Bill would pave way for slot machines in north Florida – Florida Politics

Bill would pave way for slot machines in north Florida

A north Florida lawmaker has filed legislation to again allow Gadsden County to hold a “countywide referendum” on authorizing slot machine gambling at a local race track.

Rep. Ramon Alexander, a Democrat who represents Gadsden and part of Leon County, filed the bill (HB 1111) Tuesday for the 2018 Legislative Session starting next week.

But the bill may be a long shot in a Republican-controlled House that opposes expanding gambling. Gretna and Gadsden County—which has “unique economic development challenges,” the bill says—have long sought to add slots.

A unanimous Florida Supreme Court last year ruled against the track and facilities in seven other counties that previously passed local referendums allowing slots, saying “nothing in (state gambling law) grants any authority to regulate slot machine gaming to any county.” 

The holding was limited to non-charter counties, however. Gadsden does not have a charter but did pass a slots referendum in 2012. Tuesday’s bill responds to the court’s ruling that “the Legislature did not specifically authorize” that referendum.

It would OK the following ballot question: “Shall slot machine gaming be authorized at the pari-mutuel quarter horse racing facility in the City of Gretna?”

 

Paul Seago, Executive Director of No Casinos, said his organization has “major concerns” with the bill.

“First, we think it violates the Florida Constitution, which prohibits expansion of casino gambling without a statewide vote,” he said. “Second, it sets up a violation of the compact between the state and the Seminole Tribe, jeopardizing millions of dollars in revenue.”

The Seminole Tribe of Florida enjoys exclusive rights to offers slots outside of South Florida; breaking that exclusivity entitles the Tribe to reduce or stop paying a cut of its gambling revenue to the state.

“Third, any municipality that thinks casino gambling is a key to economic development need look no further than Atlantic City to see the associated crime and social ills that come with it,” Seago added. “For these reasons we will vigorously oppose HB 1111.”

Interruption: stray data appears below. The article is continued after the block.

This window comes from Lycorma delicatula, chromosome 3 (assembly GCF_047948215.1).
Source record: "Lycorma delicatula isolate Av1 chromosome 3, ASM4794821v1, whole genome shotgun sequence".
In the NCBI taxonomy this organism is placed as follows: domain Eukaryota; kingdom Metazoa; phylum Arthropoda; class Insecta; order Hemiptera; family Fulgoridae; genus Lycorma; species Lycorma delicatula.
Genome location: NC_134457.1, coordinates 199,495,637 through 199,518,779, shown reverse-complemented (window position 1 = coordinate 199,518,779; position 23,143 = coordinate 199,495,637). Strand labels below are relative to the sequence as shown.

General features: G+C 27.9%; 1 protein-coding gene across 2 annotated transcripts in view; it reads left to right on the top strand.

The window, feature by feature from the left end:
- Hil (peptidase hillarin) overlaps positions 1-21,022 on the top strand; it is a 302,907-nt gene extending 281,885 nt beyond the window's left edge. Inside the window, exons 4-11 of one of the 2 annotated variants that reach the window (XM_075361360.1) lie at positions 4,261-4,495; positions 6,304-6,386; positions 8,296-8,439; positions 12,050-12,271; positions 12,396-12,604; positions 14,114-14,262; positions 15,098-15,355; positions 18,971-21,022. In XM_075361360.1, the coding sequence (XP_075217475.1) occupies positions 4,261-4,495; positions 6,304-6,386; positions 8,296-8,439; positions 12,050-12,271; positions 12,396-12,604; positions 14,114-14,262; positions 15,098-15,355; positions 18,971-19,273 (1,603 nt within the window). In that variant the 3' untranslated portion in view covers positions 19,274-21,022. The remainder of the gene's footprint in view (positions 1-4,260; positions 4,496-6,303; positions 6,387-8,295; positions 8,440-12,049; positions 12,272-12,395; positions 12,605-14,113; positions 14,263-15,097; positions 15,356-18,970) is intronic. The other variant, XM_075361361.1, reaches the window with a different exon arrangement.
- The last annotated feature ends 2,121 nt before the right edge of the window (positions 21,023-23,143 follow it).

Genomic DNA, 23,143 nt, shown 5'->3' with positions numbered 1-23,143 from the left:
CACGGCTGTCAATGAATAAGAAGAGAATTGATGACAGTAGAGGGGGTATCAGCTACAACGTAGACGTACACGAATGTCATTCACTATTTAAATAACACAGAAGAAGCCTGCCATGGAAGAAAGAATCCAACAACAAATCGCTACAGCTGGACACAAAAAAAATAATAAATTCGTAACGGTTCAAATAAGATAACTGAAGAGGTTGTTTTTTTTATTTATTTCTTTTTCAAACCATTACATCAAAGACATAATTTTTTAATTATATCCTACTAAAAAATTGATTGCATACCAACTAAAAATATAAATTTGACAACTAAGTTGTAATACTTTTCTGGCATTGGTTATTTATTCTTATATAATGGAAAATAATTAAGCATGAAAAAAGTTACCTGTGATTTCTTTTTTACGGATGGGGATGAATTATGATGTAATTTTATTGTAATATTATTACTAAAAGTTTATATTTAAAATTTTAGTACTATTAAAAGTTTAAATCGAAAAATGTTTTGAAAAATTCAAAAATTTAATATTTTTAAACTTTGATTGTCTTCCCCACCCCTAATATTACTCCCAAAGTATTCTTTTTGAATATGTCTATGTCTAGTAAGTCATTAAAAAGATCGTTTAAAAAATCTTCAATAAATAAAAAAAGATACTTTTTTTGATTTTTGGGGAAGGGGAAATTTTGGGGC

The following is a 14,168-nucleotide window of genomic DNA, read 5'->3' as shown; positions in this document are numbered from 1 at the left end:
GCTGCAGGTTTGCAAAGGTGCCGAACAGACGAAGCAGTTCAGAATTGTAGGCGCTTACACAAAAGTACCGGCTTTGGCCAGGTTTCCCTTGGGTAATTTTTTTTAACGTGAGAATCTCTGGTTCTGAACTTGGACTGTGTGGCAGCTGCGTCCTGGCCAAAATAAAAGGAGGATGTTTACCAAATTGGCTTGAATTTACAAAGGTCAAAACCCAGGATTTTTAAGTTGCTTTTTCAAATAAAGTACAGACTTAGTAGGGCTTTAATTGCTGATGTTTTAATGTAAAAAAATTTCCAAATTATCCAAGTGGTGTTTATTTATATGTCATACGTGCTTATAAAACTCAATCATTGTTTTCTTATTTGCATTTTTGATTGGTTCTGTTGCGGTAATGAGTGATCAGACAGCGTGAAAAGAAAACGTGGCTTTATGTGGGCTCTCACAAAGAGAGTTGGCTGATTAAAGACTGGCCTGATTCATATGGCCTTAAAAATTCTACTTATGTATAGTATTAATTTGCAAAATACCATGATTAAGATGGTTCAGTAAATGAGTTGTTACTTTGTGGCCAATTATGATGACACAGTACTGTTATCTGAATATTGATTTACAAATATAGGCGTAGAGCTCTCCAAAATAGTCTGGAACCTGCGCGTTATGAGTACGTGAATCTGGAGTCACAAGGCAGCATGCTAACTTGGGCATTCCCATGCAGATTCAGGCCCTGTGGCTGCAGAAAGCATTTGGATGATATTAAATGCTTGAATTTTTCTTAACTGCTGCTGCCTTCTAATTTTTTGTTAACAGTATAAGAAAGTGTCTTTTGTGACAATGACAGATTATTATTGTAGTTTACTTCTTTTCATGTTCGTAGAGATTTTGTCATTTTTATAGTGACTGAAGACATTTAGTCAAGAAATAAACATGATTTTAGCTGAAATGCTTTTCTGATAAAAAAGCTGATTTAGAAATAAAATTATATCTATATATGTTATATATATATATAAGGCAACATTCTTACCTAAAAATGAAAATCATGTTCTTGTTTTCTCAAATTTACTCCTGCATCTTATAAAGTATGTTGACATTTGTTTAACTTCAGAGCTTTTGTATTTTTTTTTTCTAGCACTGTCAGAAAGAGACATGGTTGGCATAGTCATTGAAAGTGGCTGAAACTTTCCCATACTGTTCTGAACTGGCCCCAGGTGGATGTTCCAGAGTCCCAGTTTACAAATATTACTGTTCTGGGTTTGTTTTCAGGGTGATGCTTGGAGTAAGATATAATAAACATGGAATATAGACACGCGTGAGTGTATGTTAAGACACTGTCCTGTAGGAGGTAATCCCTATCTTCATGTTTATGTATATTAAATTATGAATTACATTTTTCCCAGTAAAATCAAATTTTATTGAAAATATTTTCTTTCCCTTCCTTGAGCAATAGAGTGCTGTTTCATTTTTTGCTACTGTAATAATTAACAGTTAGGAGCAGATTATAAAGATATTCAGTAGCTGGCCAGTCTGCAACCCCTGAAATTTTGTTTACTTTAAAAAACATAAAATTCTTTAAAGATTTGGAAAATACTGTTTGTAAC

But Antonio Jefferson, city manager of Gretna, said allowing slots there is the best chance for his rural, impoverished area’s shot at revival. Gadsden, with a population of roughly 46,000, has a 20 percent poverty rate.

The Poarch Band of Creek Indians, which manages and operates the horse track known as Creek Entertainment/Gretna, has previously promised to invest in a new facility if they get slots. That could generate up to 1,000 new jobs.

“We just want the citizens’ voices to be heard on this issue,” Jefferson told Florida Politics. “We want our kids to be able to climb the economic ladder right here. Considering the many millions that the tribe promises to invest here, how could that not be a good thing?”

Jim Rosica covers state government from Tallahassee for Florida Politics. He previously was the Tampa Tribune’s statehouse reporter. Before that, he covered three legislative sessions in Florida for The Associated Press. Jim graduated from law school in 2009 after spending nearly a decade covering courts for the Tallahassee Democrat, including reporting on the 2000 presidential recount. He can be reached at jim@floridapolitics.com.

2 Comments

  1. Gretna interstate exchange (Exit 174) has done everything right by developmental standards for interstate commerce.

    They provided water, sewer, fiber optics, and paved frontages, three-phase power and expedited permitting at their interstate exchange in an attempt to capitalize on some of the 32,000 cars per day that pass their exchange daily.

    Keyword is “Pass their exchange” because that is about all that happens now. There is no reward for their infrastructure efforts which resemble a republican development plan more than the admirable work of the resilient community they are.

    This poor community needs a break from the years of big dog Tallahassee politics that eroded farming, local commerce, and just about all hope of anything except interstate commerce trade.

  2. The money the Seminoles give the State goes to all of the people in the State in one way or another. This could be billions of dollars. The racetracks will pay only a minute fraction in taxes for their slots to the state and that money will do very little for the millions of people in need of state funding. The race tracks would rather jeopardize billions of revenue for their own greed. They would not employ 1000 new employees for a few slot machines. The place would have to be enormous which they couldn’t achieve since they would never be a destination resorts facility. They would only cater to locals. If in fact the racetracks built a hotel and a super structure casino with high end restaurants, family entertainment, parks and other venues to become a destination resort then I could see them having a shot at being a candidate for a license. But if they are only in it to acquire slots and not go for the trophy property then they should be dismissed as unqualified applicants.

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